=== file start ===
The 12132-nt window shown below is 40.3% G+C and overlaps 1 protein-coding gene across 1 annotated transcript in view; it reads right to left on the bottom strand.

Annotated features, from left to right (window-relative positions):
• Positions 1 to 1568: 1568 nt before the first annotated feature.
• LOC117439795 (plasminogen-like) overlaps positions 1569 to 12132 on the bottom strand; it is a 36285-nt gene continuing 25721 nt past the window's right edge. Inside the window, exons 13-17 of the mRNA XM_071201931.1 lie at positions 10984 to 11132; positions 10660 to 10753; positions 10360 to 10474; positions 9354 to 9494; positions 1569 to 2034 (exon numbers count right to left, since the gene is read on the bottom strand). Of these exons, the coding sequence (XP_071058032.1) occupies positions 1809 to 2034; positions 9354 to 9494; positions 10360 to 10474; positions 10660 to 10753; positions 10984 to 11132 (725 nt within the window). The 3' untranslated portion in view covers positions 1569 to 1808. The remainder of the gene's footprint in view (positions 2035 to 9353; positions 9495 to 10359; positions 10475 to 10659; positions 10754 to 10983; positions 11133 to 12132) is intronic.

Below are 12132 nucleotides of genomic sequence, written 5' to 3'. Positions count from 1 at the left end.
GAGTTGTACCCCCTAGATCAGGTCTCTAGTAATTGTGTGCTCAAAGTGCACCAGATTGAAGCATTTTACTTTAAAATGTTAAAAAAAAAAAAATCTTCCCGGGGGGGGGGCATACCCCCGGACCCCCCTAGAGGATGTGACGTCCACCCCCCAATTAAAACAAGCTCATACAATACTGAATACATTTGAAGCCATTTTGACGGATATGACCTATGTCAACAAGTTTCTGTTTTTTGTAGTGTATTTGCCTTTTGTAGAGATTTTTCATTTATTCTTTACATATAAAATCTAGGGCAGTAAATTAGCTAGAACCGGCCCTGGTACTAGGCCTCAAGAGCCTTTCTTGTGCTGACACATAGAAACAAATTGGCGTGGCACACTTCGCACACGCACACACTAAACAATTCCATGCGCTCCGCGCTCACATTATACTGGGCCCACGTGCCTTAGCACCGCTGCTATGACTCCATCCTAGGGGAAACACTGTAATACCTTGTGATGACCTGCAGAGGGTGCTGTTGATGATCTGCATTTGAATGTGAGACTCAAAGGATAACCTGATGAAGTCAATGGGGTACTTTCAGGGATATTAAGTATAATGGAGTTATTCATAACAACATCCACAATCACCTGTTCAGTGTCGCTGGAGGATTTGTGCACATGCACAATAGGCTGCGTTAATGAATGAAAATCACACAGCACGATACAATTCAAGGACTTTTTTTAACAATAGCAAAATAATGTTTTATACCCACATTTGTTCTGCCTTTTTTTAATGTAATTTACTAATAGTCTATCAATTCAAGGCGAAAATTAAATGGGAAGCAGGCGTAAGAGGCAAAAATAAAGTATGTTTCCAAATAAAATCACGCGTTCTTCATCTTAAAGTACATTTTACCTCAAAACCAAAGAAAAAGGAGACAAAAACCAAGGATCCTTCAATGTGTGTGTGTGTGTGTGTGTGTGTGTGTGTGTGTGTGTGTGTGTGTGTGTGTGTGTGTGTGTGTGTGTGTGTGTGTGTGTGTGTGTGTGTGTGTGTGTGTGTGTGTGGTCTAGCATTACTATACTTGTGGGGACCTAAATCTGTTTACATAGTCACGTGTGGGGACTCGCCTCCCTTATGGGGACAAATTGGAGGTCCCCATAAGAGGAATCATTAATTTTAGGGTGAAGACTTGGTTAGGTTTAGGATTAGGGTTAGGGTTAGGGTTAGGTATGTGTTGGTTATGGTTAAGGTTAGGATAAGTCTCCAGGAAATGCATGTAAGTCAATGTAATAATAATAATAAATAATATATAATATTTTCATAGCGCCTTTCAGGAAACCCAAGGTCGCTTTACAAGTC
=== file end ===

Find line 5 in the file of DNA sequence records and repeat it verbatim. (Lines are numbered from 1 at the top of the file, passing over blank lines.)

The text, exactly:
Below are 12132 nucleotides of genomic sequence, written 5' to 3'. Positions count from 1 at the left end.